Last week turned out to be virtually technology free for me. My family and I stayed in Devon for a few days in a lovely cottage in the Dartmoor National Park. I knew it didn’t have a dishwasher and a tumble dryer and I was prepared. It did have a fabulous walled garden, lovely and safe for my dogs, so I was prepared to make the sacrifice.
However, what I didn’t bargain for was the almost total absence of internet. Not good when I had posts to share on my blog. So last week’s author blog challenge on ‘6 Book Marketing Tips’, never happened.
This week’s author blog challenge is Character Inspiration.
Visual stimulation is important for me as a writer. I plan out my story initially in my head, rather like watching a film or TV programme and as I write, I visualise what I’m writing. This makes my story very real to me and its one of the reasons having other pairs of eyes to read your work is so important. What makes perfect sense to me, may not be clear at all, to my readers, so having other people read it is essential.
My characters spring mostly from my imagination. I usually think about what they look like first and then add in their personality traits. This is usually only an outline, very similar to the plot outline I have and then I start writing. The characters’ outlines develop, as they are faced with conflicts, meeting new people and situations. Once I have written the first few chapters, I read my work back in detail to make sure the characters are behaving as I thought they would and that they are consistent.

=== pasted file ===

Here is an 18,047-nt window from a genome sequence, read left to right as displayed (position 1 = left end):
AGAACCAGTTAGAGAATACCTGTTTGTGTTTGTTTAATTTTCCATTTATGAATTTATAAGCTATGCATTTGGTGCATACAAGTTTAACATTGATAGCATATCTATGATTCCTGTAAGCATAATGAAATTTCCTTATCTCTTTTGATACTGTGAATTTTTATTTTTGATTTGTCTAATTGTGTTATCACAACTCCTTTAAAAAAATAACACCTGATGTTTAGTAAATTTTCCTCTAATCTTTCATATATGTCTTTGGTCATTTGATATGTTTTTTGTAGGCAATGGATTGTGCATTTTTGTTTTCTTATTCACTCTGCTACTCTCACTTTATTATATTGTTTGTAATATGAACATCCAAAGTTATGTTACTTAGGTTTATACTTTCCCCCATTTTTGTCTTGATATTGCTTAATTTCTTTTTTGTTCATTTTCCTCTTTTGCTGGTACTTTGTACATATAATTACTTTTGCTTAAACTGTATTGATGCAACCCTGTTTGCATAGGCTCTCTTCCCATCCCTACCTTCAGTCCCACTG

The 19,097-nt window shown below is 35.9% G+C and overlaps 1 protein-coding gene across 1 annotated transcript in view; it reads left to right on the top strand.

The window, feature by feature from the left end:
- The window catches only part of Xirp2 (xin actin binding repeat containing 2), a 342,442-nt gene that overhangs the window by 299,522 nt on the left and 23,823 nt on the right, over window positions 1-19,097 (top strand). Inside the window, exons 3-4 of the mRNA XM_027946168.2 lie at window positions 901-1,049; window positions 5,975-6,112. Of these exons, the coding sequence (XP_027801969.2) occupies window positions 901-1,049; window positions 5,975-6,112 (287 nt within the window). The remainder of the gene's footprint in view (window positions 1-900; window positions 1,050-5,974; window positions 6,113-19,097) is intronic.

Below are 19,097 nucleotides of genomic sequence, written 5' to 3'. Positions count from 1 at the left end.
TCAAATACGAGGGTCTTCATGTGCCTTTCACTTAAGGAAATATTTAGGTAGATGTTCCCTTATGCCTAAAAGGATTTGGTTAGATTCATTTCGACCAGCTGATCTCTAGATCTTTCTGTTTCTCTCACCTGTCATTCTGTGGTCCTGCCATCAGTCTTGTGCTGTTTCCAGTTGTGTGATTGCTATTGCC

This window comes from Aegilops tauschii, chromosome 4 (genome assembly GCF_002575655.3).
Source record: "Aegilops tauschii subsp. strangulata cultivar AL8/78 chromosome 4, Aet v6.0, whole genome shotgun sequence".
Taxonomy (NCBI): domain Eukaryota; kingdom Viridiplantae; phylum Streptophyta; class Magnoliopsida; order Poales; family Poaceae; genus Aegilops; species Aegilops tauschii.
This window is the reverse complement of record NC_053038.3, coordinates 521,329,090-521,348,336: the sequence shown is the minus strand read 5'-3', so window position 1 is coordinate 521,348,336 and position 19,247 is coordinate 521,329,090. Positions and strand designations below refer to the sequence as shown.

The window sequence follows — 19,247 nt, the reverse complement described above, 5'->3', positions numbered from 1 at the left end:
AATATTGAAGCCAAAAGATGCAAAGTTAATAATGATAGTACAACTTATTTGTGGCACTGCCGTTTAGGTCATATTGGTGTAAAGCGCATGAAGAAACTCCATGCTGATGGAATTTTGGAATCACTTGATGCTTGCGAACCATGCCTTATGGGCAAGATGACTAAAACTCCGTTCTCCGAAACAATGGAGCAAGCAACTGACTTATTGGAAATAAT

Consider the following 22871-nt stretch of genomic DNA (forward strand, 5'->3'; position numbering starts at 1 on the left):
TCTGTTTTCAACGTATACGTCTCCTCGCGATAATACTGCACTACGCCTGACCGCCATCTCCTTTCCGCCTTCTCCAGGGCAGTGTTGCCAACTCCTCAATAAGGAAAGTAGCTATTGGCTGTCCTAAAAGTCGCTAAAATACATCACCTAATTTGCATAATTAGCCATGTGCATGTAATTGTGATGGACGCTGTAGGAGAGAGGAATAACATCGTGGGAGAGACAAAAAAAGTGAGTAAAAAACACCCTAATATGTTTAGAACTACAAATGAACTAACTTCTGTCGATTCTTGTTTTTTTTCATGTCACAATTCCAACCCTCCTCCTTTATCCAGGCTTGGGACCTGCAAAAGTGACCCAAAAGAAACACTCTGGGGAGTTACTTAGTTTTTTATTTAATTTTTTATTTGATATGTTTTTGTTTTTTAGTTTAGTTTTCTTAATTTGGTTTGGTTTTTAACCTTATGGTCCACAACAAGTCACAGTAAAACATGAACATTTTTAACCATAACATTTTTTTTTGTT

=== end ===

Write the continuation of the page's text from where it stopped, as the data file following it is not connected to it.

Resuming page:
There are of course other things that inspire my characters. For their physical appearance I use Pinterest. I create a new board for each book and pin likely heroes, heroines and antagonists, as well as setting and other key factors as they occur to me.
I’ve met lots of people in the course of my life and the memorable ones stay in my head. Some of these I use as characters or part of characters. Observation is a core skill in character inspiration and who doesn’t love people watching?